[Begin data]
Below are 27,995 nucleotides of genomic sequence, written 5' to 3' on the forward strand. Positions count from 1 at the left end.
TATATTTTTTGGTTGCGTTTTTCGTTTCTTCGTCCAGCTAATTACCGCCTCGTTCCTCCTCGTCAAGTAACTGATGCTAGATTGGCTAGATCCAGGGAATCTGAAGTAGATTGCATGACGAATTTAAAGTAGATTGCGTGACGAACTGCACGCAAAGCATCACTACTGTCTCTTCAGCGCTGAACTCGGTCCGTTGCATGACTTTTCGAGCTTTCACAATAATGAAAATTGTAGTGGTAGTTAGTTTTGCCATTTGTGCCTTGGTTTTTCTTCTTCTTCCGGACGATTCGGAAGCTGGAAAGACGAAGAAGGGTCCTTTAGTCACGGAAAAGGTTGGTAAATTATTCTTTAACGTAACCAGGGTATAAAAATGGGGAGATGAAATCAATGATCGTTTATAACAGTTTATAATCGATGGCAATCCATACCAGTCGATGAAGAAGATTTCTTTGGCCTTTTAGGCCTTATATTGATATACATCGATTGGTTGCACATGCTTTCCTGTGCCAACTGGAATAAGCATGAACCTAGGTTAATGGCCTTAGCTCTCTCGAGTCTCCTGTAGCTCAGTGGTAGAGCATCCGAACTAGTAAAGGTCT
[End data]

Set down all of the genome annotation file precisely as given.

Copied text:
Below are 27,995 nucleotides of genomic sequence, written 5' to 3' on the forward strand. Positions count from 1 at the left end.
TATATTTTTTGGTTGCGTTTTTCGTTTCTTCGTCCAGCTAATTACCGCCTCGTTCCTCCTCGTCAAGTAACTGATGCTAGATTGGCTAGATCCAGGGAATCTGAAGTAGATTGCATGACGAATTTAAAGTAGATTGCGTGACGAACTGCACGCAAAGCATCACTACTGTCTCTTCAGCGCTGAACTCGGTCCGTTGCATGACTTTTCGAGCTTTCACAATAATGAAAATTGTAGTGGTAGTTAGTTTTGCCATTTGTGCCTTGGTTTTTCTTCTTCTTCCGGACGATTCGGAAGCTGGAAAGACGAAGAAGGGTCCTTTAGTCACGGAAAAGGTTGGTAAATTATTCTTTAACGTAACCAGGGTATAAAAATGGGGAGATGAAATCAATGATCGTTTATAACAGTTTATAATCGATGGCAATCCATACCAGTCGATGAAGAAGATTTCTTTGGCCTTTTAGGCCTTATATTGATATACATCGATTGGTTGCACATGCTTTCCTGTGCCAACTGGAATAAGCATGAACCTAGGTTAATGGCCTTAGCTCTCTCGAGTCTCCTGTAGCTCAGTGGTAGAGCATCCGAACTAGTAAAGGTCT